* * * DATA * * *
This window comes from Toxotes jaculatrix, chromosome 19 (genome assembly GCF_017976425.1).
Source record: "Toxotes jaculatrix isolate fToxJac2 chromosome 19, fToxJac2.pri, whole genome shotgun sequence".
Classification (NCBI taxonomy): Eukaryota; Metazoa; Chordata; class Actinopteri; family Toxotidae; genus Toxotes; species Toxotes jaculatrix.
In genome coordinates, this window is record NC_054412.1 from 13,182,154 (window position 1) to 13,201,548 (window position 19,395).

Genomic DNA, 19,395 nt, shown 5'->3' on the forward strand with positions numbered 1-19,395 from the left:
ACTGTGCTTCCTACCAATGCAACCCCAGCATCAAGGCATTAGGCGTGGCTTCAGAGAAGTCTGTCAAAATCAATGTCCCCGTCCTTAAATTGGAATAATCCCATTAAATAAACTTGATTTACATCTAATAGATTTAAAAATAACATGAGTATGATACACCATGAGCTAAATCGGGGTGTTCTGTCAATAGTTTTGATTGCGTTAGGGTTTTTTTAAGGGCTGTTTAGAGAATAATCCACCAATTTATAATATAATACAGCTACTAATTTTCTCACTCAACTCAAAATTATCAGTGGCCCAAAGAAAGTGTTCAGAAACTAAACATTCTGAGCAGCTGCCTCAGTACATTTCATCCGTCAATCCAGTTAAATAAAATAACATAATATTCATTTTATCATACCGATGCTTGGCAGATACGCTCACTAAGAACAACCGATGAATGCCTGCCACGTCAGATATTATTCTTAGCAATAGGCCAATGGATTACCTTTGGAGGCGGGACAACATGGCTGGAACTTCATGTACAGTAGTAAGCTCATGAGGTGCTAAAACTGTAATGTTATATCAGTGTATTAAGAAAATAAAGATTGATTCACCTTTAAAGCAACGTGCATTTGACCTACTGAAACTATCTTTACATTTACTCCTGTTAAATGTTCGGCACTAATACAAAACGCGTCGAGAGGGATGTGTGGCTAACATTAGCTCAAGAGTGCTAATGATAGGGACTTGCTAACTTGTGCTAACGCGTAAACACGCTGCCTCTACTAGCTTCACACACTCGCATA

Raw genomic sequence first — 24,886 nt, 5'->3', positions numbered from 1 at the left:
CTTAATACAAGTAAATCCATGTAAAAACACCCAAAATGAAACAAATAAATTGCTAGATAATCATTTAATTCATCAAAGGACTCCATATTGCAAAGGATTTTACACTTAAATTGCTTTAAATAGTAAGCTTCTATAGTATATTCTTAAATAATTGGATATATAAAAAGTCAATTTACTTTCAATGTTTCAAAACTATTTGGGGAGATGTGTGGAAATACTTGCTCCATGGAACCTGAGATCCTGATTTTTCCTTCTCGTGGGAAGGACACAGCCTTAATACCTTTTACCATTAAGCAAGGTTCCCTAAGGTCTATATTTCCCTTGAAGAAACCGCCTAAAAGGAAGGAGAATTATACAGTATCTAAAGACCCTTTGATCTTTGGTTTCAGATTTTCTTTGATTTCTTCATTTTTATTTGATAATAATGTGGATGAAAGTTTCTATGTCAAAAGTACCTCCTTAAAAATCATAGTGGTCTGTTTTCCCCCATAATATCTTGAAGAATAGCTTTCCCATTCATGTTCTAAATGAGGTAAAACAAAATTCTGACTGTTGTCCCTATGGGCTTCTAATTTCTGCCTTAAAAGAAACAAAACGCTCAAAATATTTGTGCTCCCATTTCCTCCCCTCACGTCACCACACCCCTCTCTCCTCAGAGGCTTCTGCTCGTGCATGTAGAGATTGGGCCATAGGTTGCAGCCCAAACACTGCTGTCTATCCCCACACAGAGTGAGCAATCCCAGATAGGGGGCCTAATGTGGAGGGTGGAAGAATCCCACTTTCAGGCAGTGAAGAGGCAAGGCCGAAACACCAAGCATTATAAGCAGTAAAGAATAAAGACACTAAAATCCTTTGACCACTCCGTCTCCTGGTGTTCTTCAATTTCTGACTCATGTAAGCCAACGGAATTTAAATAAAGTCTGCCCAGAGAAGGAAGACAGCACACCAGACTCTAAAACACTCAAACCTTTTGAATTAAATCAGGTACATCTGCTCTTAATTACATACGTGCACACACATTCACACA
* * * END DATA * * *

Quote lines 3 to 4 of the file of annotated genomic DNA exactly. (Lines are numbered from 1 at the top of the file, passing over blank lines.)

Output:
Classification (NCBI taxonomy): Eukaryota; Metazoa; Chordata; class Actinopteri; family Toxotidae; genus Toxotes; species Toxotes jaculatrix.
In genome coordinates, this window is record NC_054412.1 from 13,182,154 (window position 1) to 13,201,548 (window position 19,395).